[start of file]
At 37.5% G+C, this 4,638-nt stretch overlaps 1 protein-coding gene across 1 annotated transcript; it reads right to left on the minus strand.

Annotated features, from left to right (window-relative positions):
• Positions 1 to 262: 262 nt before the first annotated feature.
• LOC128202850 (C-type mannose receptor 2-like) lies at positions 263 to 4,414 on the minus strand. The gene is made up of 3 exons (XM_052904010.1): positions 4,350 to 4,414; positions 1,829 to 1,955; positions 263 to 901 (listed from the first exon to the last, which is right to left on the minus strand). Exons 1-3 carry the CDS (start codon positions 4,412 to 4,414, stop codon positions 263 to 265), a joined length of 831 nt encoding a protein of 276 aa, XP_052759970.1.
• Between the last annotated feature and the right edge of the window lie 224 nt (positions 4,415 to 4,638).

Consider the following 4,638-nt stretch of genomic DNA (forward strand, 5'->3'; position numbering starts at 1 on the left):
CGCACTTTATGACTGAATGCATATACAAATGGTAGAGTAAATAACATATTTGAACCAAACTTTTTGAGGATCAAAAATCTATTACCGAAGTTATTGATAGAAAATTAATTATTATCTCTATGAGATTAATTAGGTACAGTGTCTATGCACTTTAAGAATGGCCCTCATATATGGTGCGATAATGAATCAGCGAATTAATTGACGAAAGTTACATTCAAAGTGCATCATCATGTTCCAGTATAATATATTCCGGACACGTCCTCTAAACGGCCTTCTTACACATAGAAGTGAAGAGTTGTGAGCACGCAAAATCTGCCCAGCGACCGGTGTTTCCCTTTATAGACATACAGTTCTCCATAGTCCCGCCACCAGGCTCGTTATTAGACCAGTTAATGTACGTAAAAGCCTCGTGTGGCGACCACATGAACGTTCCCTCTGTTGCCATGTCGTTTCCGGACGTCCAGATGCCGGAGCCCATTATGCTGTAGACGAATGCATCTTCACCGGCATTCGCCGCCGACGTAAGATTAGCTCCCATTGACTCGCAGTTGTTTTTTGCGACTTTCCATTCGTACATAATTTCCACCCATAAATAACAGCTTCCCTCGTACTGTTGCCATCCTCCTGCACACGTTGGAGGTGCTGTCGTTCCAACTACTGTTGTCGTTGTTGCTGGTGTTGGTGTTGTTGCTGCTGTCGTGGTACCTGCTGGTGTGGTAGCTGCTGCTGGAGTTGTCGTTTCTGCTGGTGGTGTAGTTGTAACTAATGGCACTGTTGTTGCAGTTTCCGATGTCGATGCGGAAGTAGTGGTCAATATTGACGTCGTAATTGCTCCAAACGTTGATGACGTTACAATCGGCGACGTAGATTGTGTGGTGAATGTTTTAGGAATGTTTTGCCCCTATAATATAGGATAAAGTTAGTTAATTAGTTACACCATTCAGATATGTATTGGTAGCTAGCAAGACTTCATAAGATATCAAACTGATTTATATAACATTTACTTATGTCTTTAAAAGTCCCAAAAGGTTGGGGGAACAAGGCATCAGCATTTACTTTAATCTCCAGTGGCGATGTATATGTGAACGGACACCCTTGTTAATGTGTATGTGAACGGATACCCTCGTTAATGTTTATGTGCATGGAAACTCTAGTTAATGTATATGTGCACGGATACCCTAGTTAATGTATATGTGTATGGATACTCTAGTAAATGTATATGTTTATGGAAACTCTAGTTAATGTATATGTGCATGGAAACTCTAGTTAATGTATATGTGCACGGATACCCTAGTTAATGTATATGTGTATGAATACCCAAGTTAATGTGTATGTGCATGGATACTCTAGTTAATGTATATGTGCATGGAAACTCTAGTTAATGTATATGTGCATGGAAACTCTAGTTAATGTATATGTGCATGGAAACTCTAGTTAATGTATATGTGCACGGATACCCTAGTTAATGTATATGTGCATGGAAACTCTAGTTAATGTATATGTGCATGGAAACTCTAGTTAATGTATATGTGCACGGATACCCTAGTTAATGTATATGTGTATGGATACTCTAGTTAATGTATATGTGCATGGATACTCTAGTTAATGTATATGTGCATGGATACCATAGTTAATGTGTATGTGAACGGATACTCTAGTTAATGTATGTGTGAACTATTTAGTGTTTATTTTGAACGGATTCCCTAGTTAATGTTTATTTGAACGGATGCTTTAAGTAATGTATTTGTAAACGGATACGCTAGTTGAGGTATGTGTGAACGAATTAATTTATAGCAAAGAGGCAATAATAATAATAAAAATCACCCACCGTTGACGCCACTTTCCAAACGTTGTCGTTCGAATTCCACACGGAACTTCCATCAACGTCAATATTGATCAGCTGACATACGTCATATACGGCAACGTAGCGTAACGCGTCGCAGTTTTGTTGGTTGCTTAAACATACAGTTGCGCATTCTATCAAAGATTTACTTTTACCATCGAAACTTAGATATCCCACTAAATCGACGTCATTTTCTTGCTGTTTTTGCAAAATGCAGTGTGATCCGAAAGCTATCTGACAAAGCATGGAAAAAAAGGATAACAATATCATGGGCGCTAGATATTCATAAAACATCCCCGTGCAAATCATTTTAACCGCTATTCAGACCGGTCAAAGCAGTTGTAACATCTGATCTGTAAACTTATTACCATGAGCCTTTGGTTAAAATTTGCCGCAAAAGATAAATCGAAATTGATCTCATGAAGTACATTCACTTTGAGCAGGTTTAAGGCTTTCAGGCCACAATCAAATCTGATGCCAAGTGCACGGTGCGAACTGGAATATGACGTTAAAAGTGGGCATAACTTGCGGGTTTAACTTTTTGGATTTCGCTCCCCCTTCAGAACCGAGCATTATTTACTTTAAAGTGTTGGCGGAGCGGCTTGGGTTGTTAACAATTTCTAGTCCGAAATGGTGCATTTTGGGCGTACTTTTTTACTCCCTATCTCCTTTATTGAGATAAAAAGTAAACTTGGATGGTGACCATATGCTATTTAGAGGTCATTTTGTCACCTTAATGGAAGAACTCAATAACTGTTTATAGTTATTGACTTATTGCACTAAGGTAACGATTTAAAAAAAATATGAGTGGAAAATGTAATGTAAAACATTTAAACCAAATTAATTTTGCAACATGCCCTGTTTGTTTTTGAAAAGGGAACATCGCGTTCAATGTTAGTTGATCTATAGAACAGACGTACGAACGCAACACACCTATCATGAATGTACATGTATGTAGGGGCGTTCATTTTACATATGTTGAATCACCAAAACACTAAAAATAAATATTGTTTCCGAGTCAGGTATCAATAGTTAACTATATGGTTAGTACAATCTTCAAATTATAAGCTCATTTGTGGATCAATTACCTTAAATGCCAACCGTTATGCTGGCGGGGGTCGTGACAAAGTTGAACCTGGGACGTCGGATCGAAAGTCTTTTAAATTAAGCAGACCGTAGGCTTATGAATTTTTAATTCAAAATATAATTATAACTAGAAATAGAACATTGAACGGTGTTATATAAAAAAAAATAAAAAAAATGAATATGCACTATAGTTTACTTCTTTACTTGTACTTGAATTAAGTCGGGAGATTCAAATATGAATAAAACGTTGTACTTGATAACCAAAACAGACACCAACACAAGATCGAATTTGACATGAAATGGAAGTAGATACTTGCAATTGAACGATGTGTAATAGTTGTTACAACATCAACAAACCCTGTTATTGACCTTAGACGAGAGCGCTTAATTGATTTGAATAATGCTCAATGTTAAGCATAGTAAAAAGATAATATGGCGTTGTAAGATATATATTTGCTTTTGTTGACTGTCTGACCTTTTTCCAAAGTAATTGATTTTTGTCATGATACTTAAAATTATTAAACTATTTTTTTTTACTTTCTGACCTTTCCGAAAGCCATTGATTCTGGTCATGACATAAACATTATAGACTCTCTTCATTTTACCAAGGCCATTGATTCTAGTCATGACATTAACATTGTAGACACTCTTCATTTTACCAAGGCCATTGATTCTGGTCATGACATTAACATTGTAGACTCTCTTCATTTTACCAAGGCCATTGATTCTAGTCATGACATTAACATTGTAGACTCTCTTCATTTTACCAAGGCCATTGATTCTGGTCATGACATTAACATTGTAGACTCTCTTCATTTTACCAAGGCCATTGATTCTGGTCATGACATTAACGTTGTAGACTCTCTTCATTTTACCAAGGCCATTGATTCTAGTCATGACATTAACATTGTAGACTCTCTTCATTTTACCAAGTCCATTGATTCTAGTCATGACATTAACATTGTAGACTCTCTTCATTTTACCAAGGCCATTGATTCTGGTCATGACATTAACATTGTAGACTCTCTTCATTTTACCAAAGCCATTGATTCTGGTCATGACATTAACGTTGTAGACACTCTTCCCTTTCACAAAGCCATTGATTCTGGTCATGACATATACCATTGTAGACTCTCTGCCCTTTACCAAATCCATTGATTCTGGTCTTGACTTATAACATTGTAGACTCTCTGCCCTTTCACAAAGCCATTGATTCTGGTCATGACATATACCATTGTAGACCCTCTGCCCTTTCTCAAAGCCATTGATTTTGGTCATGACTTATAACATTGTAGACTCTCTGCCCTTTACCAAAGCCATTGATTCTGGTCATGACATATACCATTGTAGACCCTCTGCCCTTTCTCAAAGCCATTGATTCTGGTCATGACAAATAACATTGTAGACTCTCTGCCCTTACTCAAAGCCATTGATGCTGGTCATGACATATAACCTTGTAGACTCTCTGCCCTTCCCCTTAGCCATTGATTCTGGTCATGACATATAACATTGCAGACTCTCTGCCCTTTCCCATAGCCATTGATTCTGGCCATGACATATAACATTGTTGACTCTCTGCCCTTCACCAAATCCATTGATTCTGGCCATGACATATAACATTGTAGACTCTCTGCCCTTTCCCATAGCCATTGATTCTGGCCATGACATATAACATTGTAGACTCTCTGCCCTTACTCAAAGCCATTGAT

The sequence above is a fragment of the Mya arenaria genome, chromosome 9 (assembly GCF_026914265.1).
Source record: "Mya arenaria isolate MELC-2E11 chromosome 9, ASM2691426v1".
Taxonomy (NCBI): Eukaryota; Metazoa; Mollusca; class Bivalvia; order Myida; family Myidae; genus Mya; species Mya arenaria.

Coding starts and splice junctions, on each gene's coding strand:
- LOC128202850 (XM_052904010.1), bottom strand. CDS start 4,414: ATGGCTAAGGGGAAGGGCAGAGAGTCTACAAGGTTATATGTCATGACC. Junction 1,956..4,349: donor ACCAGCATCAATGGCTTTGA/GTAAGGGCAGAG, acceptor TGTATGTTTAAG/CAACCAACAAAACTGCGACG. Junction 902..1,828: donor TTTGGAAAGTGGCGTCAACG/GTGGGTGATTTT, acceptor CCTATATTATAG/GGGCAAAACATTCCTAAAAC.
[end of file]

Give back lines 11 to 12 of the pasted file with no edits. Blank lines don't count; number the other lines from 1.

Coding starts and splice junctions, on each gene's coding strand:
- LOC128202850 (XM_052904010.1), bottom strand. CDS start 4,414: ATGGCTAAGGGGAAGGGCAGAGAGTCTACAAGGTTATATGTCATGACC. Junction 1,956..4,349: donor ACCAGCATCAATGGCTTTGA/GTAAGGGCAGAG, acceptor TGTATGTTTAAG/CAACCAACAAAACTGCGACG. Junction 902..1,828: donor TTTGGAAAGTGGCGTCAACG/GTGGGTGATTTT, acceptor CCTATATTATAG/GGGCAAAACATTCCTAAAAC.